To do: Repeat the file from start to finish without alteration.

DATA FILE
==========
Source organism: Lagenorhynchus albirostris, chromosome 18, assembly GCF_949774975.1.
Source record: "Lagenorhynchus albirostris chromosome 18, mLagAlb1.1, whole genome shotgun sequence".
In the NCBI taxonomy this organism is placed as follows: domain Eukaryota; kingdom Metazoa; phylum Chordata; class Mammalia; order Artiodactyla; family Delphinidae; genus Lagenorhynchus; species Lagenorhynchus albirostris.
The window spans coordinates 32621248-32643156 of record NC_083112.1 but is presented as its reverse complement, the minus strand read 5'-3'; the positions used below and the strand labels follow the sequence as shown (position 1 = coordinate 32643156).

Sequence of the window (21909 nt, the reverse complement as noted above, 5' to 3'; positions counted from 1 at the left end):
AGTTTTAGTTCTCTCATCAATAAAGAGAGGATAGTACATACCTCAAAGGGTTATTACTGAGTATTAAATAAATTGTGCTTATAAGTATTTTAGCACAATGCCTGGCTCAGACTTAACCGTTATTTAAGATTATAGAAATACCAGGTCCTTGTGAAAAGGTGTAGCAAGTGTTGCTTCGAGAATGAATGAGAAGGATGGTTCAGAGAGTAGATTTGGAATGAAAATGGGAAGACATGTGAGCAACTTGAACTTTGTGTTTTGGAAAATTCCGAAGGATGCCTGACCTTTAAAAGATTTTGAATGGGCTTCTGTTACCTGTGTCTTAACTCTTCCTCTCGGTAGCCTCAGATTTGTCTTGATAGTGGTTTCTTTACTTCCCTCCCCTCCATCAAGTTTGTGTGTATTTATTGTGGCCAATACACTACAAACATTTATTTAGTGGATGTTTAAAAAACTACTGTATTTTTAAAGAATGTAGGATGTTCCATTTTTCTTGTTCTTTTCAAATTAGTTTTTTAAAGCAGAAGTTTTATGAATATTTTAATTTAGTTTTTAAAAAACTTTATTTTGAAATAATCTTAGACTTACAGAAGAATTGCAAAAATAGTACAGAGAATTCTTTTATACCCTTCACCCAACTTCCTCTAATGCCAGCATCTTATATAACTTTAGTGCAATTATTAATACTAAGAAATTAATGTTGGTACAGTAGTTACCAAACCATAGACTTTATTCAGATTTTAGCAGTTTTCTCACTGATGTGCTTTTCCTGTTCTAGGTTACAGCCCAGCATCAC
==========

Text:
Source organism: Lagenorhynchus albirostris, chromosome 18, assembly GCF_949774975.1.
Source record: "Lagenorhynchus albirostris chromosome 18, mLagAlb1.1, whole genome shotgun sequence".
In the NCBI taxonomy this organism is placed as follows: domain Eukaryota; kingdom Metazoa; phylum Chordata; class Mammalia; order Artiodactyla; family Delphinidae; genus Lagenorhynchus; species Lagenorhynchus albirostris.
The window spans coordinates 32621248-32643156 of record NC_083112.1 but is presented as its reverse complement, the minus strand read 5'-3'; the positions used below and the strand labels follow the sequence as shown (position 1 = coordinate 32643156).

Sequence of the window (21909 nt, the reverse complement as noted above, 5' to 3'; positions counted from 1 at the left end):
AGTTTTAGTTCTCTCATCAATAAAGAGAGGATAGTACATACCTCAAAGGGTTATTACTGAGTATTAAATAAATTGTGCTTATAAGTATTTTAGCACAATGCCTGGCTCAGACTTAACCGTTATTTAAGATTATAGAAATACCAGGTCCTTGTGAAAAGGTGTAGCAAGTGTTGCTTCGAGAATGAATGAGAAGGATGGTTCAGAGAGTAGATTTGGAATGAAAATGGGAAGACATGTGAGCAACTTGAACTTTGTGTTTTGGAAAATTCCGAAGGATGCCTGACCTTTAAAAGATTTTGAATGGGCTTCTGTTACCTGTGTCTTAACTCTTCCTCTCGGTAGCCTCAGATTTGTCTTGATAGTGGTTTCTTTACTTCCCTCCCCTCCATCAAGTTTGTGTGTATTTATTGTGGCCAATACACTACAAACATTTATTTAGTGGATGTTTAAAAAACTACTGTATTTTTAAAGAATGTAGGATGTTCCATTTTTCTTGTTCTTTTCAAATTAGTTTTTTAAAGCAGAAGTTTTATGAATATTTTAATTTAGTTTTTAAAAAACTTTATTTTGAAATAATCTTAGACTTACAGAAGAATTGCAAAAATAGTACAGAGAATTCTTTTATACCCTTCACCCAACTTCCTCTAATGCCAGCATCTTATATAACTTTAGTGCAATTATTAATACTAAGAAATTAATGTTGGTACAGTAGTTACCAAACCATAGACTTTATTCAGATTTTAGCAGTTTTCTCACTGATGTGCTTTTCCTGTTCTAGGTTACAGCCCAGCATCAC